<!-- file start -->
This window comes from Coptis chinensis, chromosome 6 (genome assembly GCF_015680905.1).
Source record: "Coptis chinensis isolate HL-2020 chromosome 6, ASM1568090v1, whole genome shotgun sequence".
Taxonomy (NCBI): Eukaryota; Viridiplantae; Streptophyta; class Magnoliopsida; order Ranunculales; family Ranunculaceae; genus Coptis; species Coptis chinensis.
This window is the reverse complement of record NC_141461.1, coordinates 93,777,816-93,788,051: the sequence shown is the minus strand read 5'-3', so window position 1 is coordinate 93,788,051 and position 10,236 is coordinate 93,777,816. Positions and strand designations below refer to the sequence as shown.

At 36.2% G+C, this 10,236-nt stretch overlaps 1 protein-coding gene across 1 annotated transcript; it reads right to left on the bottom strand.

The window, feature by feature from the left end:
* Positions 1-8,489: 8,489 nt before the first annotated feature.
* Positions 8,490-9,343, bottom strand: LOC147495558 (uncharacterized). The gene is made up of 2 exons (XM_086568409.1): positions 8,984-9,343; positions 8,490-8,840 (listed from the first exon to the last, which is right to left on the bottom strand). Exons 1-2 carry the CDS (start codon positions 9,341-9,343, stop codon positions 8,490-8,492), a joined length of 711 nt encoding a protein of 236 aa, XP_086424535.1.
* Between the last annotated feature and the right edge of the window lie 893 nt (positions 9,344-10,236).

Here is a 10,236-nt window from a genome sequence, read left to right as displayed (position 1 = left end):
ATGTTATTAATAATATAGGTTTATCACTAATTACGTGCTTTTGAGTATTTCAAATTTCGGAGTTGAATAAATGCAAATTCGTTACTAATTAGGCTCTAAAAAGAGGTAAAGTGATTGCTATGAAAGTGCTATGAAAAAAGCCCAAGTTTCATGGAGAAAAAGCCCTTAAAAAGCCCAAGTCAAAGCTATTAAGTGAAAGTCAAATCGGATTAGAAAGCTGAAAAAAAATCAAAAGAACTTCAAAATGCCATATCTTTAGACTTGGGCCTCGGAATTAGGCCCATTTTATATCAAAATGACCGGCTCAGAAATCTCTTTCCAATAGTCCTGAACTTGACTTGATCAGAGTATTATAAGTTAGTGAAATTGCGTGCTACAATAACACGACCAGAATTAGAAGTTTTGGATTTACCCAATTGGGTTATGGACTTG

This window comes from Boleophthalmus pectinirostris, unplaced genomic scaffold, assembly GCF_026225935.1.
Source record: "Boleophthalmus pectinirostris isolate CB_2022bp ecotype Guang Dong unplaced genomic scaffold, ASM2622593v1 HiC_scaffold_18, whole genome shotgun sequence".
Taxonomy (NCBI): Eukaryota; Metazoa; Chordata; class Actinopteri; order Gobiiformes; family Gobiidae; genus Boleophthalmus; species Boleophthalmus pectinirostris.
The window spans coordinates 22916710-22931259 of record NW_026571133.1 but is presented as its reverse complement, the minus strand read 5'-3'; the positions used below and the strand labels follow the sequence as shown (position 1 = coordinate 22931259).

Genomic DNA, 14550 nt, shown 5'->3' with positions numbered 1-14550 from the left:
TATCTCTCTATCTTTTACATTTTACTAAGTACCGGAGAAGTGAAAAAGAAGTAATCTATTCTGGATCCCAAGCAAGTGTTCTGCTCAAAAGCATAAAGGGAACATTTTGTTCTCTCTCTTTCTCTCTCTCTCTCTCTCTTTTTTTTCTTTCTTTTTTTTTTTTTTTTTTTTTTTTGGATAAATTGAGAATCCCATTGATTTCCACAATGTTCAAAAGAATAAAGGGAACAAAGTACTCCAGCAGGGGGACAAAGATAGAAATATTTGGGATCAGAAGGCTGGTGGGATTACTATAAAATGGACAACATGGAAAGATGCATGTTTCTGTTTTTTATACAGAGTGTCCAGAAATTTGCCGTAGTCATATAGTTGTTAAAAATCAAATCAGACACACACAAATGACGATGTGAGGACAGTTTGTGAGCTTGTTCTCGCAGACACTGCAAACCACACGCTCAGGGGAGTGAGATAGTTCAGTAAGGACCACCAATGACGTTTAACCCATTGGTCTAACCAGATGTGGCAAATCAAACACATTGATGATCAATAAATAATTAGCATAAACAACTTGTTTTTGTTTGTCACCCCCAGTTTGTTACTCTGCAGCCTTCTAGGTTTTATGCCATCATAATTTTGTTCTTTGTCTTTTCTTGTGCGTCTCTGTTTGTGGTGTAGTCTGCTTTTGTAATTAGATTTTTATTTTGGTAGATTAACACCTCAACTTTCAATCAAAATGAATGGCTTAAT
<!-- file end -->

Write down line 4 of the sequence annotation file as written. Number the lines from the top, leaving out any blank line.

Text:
This window is the reverse complement of record NC_141461.1, coordinates 93,777,816-93,788,051: the sequence shown is the minus strand read 5'-3', so window position 1 is coordinate 93,788,051 and position 10,236 is coordinate 93,777,816. Positions and strand designations below refer to the sequence as shown.